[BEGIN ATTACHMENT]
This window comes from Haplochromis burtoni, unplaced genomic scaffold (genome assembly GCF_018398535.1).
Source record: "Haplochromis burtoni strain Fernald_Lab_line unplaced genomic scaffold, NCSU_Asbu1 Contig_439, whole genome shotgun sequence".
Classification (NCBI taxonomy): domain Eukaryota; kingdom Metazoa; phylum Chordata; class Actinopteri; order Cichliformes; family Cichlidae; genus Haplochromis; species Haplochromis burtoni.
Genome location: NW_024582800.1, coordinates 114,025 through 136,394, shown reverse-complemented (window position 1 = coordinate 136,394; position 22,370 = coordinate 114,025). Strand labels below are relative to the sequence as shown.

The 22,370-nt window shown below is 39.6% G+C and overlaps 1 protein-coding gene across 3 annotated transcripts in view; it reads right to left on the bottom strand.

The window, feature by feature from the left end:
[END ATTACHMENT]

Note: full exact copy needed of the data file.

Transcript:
This window comes from Haplochromis burtoni, unplaced genomic scaffold (genome assembly GCF_018398535.1).
Source record: "Haplochromis burtoni strain Fernald_Lab_line unplaced genomic scaffold, NCSU_Asbu1 Contig_439, whole genome shotgun sequence".
Classification (NCBI taxonomy): domain Eukaryota; kingdom Metazoa; phylum Chordata; class Actinopteri; order Cichliformes; family Cichlidae; genus Haplochromis; species Haplochromis burtoni.
Genome location: NW_024582800.1, coordinates 114,025 through 136,394, shown reverse-complemented (window position 1 = coordinate 136,394; position 22,370 = coordinate 114,025). Strand labels below are relative to the sequence as shown.

The 22,370-nt window shown below is 39.6% G+C and overlaps 1 protein-coding gene across 3 annotated transcripts in view; it reads right to left on the bottom strand.

The window, feature by feature from the left end: